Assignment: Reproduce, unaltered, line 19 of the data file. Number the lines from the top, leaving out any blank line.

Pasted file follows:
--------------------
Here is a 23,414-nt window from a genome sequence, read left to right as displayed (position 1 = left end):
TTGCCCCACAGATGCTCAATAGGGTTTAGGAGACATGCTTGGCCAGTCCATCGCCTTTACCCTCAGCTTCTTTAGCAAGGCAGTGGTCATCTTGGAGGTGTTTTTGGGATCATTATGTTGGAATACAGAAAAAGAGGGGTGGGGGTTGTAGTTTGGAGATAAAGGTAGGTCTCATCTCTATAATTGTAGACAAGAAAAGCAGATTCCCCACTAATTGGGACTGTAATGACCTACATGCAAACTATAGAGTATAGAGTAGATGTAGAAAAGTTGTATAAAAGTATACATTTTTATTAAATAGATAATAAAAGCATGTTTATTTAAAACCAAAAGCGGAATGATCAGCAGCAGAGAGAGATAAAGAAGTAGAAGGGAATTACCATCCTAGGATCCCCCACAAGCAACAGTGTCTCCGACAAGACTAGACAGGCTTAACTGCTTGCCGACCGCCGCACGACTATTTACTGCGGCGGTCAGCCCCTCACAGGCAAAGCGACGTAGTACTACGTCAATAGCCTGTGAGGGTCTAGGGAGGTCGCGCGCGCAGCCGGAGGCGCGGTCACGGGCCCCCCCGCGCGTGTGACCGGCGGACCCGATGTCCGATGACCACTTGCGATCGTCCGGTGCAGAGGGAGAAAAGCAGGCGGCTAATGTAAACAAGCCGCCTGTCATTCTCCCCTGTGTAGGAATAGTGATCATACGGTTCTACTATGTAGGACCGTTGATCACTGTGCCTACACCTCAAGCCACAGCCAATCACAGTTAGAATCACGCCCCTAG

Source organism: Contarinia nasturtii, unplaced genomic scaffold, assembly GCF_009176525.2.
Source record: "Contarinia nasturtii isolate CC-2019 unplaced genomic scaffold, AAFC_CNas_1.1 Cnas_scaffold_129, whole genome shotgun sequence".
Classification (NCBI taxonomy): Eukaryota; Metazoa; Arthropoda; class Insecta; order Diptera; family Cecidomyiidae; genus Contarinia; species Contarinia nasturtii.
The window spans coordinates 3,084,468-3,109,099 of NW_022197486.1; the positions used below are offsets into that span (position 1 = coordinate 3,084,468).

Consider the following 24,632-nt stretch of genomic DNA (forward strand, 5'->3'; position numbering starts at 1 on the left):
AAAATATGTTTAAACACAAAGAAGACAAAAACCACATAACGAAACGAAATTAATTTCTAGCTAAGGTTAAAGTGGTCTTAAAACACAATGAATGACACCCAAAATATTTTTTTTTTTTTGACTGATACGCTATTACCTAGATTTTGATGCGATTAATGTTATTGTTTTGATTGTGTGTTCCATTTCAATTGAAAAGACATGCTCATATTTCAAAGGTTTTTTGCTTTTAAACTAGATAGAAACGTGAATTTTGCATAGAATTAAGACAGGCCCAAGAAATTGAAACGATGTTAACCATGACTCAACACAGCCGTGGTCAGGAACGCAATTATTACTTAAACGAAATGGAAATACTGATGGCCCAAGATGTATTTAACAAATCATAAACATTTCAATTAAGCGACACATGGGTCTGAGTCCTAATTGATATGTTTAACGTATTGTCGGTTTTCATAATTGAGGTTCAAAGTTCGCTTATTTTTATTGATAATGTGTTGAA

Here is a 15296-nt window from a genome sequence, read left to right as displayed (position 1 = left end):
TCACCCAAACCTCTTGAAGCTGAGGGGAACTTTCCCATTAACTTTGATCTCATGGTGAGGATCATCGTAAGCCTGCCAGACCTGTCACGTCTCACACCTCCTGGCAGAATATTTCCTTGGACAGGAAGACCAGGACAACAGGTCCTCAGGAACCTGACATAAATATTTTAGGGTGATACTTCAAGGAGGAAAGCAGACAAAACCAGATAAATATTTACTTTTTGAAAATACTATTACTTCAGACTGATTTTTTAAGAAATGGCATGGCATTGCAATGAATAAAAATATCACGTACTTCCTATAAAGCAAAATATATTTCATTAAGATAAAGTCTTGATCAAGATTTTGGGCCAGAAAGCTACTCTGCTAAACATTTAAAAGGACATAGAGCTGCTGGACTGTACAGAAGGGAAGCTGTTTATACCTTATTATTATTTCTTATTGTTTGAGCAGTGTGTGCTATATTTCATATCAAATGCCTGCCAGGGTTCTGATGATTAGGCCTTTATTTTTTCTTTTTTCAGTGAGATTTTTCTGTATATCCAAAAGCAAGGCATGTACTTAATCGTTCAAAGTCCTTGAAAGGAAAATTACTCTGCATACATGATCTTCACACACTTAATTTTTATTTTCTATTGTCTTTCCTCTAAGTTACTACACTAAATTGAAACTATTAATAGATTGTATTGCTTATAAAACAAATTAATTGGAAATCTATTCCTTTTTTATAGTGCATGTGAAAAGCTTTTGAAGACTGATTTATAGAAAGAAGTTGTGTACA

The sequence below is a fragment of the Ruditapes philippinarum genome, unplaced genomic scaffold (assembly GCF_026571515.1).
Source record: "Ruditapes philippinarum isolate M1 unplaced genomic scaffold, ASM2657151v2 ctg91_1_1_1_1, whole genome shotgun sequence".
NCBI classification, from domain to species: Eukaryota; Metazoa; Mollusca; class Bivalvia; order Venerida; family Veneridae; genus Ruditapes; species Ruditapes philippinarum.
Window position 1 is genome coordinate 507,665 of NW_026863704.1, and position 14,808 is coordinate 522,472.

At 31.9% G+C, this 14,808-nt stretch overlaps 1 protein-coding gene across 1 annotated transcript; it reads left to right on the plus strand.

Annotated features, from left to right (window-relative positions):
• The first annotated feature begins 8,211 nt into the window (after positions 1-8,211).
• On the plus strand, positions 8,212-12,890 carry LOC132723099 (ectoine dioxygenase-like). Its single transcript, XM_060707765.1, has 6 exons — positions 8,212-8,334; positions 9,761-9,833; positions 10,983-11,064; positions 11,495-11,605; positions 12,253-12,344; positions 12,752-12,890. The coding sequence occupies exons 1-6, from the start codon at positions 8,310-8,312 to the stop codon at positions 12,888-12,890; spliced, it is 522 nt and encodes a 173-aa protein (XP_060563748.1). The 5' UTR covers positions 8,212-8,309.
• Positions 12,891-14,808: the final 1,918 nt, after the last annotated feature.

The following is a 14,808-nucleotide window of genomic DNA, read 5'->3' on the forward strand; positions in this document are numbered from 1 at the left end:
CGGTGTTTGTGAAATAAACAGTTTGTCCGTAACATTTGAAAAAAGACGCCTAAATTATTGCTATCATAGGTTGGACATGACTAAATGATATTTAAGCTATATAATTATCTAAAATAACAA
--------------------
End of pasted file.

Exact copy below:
• Positions 12,891-14,808: the final 1,918 nt, after the last annotated feature.